Carin Clonda pictured at the time she was honoured with the Order of the Australia Medal in 2010.
A TOP squash official awarded an Order of Australia for services to the sport has been stripped of the gong after a court found she was dishonest and wanted to send the game’s NSW body broke, the Herald Sun in Melbourne is reporting.
Governor-General Quentin Bryce this week cancelled the honour for Sydney woman Carin Clonda, a former NSW Squash chief executive with junior and senior world championships, a stint as a national selector and time as an official for Australia’s 2006 Commonwealth Games team.
Breaking down in tears yesterday, the 40-year veteran of the sport confirmed the decision was linked to a scathing NSW Supreme Court judgment against her last year after Government House refused to disclose the reasons for the cancellation.
But Ms Clonda vowed to appeal the decision because she said the court was wrong and that she was the victim of a personal vendetta by NSW Squash.
“It’s disgraceful and I am absolutely shattered and gutted because I love the game of squash,” she told News Corporation.
“Thirty-nine years of absolutely giving my all to squash. I have done nothing wrong against the game.”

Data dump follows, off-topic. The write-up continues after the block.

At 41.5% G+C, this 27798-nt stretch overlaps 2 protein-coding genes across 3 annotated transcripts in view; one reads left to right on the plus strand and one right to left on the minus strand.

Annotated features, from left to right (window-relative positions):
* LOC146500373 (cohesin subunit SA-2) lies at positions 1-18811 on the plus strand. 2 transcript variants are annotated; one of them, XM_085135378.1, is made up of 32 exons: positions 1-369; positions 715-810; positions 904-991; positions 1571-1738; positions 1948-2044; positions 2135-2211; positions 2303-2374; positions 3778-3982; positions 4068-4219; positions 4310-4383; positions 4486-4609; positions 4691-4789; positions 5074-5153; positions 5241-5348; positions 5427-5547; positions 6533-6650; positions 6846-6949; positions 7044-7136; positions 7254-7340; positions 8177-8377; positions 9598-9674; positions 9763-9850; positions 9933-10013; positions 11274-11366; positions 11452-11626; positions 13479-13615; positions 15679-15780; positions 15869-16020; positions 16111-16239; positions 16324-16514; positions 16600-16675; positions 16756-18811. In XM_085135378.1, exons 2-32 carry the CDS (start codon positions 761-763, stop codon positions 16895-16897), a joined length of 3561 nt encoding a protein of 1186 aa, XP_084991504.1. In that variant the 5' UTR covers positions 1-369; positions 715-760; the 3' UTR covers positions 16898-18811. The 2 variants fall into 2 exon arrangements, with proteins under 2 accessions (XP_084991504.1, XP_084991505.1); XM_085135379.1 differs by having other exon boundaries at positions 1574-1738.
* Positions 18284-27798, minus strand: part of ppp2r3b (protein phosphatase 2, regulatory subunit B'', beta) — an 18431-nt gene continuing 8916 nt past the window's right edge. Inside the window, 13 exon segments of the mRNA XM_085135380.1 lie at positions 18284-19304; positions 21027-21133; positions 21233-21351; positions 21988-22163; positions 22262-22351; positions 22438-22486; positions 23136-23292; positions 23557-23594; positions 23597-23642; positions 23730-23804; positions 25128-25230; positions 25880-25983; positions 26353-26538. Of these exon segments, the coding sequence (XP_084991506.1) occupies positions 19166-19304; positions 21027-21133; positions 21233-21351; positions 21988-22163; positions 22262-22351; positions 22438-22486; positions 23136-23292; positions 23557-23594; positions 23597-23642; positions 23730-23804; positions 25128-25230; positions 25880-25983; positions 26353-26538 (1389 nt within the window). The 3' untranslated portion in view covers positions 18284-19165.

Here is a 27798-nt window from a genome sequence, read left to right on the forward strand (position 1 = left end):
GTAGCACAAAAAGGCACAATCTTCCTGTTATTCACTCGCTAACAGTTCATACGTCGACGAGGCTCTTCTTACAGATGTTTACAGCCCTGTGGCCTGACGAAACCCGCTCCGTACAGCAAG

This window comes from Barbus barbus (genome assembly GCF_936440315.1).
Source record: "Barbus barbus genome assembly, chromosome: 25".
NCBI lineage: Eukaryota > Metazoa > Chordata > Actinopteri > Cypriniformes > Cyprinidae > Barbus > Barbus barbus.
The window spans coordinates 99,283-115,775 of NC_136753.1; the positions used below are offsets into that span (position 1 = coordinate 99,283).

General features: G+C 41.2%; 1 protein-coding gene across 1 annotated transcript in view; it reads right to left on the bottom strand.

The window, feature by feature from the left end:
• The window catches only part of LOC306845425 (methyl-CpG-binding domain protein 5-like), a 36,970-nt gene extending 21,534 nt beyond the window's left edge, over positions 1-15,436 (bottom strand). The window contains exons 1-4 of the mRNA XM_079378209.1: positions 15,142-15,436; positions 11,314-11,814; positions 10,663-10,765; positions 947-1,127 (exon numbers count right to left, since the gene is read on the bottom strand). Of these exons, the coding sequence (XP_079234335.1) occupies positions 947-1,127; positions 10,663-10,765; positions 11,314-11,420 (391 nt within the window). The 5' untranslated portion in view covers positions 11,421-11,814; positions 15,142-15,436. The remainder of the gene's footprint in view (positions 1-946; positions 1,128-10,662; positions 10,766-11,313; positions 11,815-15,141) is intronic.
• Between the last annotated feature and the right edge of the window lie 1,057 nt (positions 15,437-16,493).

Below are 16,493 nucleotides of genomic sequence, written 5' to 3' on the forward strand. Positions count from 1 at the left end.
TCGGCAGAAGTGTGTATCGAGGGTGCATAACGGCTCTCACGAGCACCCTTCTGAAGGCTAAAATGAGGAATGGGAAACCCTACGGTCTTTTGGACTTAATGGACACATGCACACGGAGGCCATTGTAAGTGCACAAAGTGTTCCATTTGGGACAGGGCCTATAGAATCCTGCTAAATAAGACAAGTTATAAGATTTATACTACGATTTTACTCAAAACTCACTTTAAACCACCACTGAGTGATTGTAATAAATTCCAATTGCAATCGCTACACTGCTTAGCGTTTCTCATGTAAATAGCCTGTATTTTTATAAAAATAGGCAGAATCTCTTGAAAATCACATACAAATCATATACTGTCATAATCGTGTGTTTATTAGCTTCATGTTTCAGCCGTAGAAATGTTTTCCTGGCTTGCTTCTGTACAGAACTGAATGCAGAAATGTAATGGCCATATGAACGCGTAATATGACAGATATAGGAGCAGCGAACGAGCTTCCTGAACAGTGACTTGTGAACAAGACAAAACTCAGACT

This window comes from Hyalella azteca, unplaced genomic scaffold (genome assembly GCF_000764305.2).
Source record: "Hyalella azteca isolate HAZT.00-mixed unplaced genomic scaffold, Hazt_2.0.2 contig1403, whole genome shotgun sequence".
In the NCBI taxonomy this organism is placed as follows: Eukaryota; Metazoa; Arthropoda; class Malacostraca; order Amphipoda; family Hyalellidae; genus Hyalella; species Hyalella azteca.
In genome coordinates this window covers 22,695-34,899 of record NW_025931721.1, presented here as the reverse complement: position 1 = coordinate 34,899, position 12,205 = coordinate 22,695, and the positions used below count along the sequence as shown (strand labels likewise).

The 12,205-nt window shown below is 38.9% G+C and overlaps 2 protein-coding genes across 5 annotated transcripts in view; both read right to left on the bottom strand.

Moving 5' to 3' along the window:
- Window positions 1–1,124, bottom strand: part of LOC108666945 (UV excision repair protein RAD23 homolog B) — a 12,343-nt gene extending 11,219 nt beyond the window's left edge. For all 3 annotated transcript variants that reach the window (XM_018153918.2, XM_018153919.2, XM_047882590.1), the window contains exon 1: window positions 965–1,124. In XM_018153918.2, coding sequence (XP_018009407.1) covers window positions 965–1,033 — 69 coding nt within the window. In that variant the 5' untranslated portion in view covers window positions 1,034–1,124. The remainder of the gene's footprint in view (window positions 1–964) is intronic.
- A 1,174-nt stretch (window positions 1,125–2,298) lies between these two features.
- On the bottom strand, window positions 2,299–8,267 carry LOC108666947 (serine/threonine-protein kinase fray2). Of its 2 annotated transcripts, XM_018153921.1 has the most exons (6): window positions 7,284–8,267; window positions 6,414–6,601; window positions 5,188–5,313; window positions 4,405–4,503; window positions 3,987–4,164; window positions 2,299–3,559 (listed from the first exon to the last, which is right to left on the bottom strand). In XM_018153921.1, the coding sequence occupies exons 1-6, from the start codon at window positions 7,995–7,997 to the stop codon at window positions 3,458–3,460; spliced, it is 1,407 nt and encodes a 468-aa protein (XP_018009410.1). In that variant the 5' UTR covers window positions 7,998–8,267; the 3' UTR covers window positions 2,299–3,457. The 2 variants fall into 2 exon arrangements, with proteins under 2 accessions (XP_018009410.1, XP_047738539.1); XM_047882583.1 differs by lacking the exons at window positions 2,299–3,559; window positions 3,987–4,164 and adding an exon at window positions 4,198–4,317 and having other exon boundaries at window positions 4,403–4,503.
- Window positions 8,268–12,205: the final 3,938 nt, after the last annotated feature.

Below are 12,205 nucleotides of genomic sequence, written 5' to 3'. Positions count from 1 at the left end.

The court judgment shows Justice Michael Pembroke last year criticised Ms Clonda for acting with “guile and deception” in dealing with NSW Squash in 2008, two years before she received the OAM in 2010.
The court case centred on a lease arrangement Ms Clonda had to hire facilities from NSW Squash at its Thornleigh headquarters, in Sydney’s northwest.
Justice Pembroke said Ms Clonda had quietly altered an early version of a lease checked by NSW Squash with a new version that put the onus on the body to pay outgoings such as council rates, electricity and power bills instead of her.
“The plaintiff’s breaches were deliberate and recalcitrant,” he said in the judgement after Ms Clonda tried to win right of re-entry after being kicked out.
“The monetary beach was the ultimate result of the insistence by Ms Carin Clonda of a form of lease that was procured by conduct that I have characterised as dishonest.
“Some evidence suggested she wanted to send the defendant ‘broke’.”
Ms Clonda yesterday said she strongly disputed the findings, saying she was sexually harassed, bullied and intimidated by people at NSW Squash and had documentary evidence to prove it.
“They have asked me to return the award but I can’t because it went missing from my belongings at Thornleigh when they kicked me out,” she said.
NSW Squash president Dawn Moggach rejected the claims against the organisation and welcomed the OAM cancellation.
“She was very good for the sport in her early years as a junior player but the way she has conducted herself in more recent years has brought the game into disrepute.
“We have not bullied her at all but taken our legal right to reclaim our business.”
Separate from the lease dispute, Ms Clonda runs a not-for-profit consultancy outfit, Australian Squash Group, she founded with former world champion and Commonwealth Games medallist David Palmer.